The lectin Helix pomatia agglutinin recognises O-GlcNAc containing glycoproteins in human breast cancer

Rambaruth, Neela D.S. and Greenwell, Pamela and Dwek, Miriam (2012) The lectin Helix pomatia agglutinin recognises O-GlcNAc containing glycoproteins in human breast cancer. Glycobiology, 22 (6). pp. 839-848. ISSN 0959-6658

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Official URL: http://dx.doi.org/10.1093/glycob/cws051

Abstract

There has been considerable interest in understanding the epitopes that bind the lectin Helix pomatia agglutinin (HPA) in breast cancer as the lectin has been shown to identify glycosylation changes associated with the development of metastatic disease. HPA has previously been shown to recognise aberrant O-linked ?-GalNAc / mucin glycosylation in cancer, including exposed Tn-epitopes. However, recent glycan-array analysis reported that diverse epitopes are also recognised by the lectin, for example, CFG data: GalNAc?1,3Gal; ?-GalNAc; GlcNAc?1,4Gal. The intriguing observations from the CFG array led to this study, in which HPA binding epitopes were localised and characterised in an in vitro model of breast cancer metastasis.HMT3522 (benign disease), BT474 (primary cancer) and T47D/ MCF7 (metastatic cancer) cells were assessed in confocal microscopy based co-localisation studies and a glycoproteomic analysis based on 2-DE, Western blotting and mass spectrometry (MS) was adopted. HPA binding correlated with levels of integrin ?6, transcription factors HnRNP H1, HnRNP D-like, HnRNP A2/B1 as well as Hsp27, GFAP and ENO1. These glycoproteins were non-detectable in the non-metastatic breast cancer cell lines. The recognition of HnRNPs, Hsp27 and ENO1 by HPA correlated with O-GlcNAcylation of these proteins. Integrin ?6 was the most abundant HPA glycoprotein in the breast cancer cells with a metastatic phenotype; this concurred with previous findings in colorectal cancer.This is the first report in which HPA has been shown to bind O-GlcNAcylated transcription factors. This class of proteins represent a new means by which HPA differentiates cancer cells with an aggressive metastatic phenotype.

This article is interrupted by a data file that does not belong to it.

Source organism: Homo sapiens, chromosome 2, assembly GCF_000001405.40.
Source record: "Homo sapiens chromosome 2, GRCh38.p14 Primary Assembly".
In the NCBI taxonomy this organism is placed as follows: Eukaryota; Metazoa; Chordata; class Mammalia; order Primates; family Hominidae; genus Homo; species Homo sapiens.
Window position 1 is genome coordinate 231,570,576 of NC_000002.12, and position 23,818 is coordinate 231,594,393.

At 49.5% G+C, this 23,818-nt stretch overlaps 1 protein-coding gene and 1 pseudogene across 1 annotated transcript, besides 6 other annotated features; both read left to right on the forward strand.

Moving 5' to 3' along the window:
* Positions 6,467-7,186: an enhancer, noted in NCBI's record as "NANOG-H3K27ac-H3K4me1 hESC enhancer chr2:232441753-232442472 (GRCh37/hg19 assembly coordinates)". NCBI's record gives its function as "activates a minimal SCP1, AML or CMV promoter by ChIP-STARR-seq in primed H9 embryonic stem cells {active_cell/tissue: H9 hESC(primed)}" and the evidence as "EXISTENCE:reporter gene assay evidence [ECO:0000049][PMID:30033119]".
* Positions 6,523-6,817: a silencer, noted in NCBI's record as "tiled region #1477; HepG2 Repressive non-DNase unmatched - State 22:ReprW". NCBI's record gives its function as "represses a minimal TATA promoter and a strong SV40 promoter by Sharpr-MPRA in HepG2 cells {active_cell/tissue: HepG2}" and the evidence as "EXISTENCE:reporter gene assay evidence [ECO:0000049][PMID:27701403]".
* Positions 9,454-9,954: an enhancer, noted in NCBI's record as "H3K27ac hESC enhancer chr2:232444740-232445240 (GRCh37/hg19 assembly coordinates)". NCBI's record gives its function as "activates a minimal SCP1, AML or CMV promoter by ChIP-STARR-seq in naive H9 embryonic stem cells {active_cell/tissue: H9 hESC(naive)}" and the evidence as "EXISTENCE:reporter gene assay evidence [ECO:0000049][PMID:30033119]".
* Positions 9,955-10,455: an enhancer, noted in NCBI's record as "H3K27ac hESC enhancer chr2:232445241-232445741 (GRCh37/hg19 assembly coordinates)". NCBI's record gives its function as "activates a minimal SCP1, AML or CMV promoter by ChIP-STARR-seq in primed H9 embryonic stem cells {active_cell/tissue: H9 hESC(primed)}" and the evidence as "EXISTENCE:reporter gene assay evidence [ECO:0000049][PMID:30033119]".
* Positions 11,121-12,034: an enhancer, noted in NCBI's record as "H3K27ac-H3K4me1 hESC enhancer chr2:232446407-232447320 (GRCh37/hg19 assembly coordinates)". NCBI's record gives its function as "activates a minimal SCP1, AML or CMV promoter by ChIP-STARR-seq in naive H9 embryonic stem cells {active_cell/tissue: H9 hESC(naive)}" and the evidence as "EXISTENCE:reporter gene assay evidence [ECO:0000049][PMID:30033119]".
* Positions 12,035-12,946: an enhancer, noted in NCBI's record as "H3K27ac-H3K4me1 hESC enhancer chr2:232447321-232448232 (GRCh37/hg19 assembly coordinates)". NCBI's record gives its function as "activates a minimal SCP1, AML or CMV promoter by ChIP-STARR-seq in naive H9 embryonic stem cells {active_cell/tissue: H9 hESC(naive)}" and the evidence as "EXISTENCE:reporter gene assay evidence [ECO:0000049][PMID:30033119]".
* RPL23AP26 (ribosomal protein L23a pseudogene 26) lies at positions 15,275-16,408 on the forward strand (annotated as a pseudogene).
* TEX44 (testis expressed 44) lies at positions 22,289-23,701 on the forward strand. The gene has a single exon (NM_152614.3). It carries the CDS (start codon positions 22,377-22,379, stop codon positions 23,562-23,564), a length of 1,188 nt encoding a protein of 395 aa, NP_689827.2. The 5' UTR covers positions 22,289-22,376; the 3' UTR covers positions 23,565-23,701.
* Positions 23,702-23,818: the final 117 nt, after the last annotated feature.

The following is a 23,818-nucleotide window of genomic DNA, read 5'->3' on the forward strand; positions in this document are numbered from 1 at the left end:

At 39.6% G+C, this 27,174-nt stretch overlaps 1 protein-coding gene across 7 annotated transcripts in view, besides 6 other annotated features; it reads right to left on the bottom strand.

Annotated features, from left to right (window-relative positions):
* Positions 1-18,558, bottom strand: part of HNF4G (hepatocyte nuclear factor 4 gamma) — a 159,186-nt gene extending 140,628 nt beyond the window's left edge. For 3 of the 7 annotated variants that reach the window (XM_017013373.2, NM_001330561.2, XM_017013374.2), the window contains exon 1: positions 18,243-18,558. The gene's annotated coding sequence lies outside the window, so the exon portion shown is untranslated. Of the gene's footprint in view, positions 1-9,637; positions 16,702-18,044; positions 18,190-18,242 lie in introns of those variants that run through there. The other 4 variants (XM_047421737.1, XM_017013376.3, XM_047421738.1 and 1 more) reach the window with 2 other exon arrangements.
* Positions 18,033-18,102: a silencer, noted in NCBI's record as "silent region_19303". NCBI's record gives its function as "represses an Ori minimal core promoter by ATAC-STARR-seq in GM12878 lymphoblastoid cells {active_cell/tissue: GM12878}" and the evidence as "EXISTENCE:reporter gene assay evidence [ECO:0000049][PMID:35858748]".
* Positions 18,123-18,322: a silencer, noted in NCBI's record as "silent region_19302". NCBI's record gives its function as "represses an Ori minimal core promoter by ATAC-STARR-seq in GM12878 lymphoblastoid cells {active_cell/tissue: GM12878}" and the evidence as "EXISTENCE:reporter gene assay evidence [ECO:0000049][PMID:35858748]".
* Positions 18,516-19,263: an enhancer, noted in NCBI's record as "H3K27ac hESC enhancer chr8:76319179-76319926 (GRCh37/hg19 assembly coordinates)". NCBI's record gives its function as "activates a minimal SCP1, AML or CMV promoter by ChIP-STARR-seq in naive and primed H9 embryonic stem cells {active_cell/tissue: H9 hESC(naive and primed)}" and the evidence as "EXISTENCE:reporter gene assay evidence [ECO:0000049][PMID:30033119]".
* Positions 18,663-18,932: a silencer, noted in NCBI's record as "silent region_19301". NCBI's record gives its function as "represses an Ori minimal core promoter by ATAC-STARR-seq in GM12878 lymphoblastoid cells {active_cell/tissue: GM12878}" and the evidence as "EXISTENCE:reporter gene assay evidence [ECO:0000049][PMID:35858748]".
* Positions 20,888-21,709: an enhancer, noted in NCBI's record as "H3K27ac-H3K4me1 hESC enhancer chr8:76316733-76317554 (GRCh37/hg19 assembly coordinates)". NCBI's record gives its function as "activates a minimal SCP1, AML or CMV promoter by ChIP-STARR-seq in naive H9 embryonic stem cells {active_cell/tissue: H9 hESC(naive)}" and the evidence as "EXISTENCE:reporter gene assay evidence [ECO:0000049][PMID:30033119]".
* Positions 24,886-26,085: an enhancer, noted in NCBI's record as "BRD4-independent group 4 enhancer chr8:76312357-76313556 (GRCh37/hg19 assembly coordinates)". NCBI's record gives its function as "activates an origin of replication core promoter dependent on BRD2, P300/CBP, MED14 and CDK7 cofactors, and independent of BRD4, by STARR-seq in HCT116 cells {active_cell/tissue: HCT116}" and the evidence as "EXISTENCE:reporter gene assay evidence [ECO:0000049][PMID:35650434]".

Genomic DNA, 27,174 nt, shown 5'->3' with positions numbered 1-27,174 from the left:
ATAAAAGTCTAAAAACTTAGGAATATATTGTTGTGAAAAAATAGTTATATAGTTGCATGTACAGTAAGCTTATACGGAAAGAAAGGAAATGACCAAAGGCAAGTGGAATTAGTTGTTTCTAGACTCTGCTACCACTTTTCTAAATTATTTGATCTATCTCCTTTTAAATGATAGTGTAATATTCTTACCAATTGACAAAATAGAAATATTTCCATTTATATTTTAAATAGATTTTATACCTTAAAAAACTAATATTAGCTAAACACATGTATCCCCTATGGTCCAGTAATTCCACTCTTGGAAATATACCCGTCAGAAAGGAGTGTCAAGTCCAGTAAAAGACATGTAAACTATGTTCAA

Item Type: Article
Subjects: University of Westminster > Science and Technology > Life Sciences, School of (No longer in use)
Depositing User: Miss Nina Watts
Date Deposited: 21 Feb 2012 11:58
Last Modified: 07 Jun 2012 10:27
URI: http://westminsterresearch.wmin.ac.uk/id/eprint/10316

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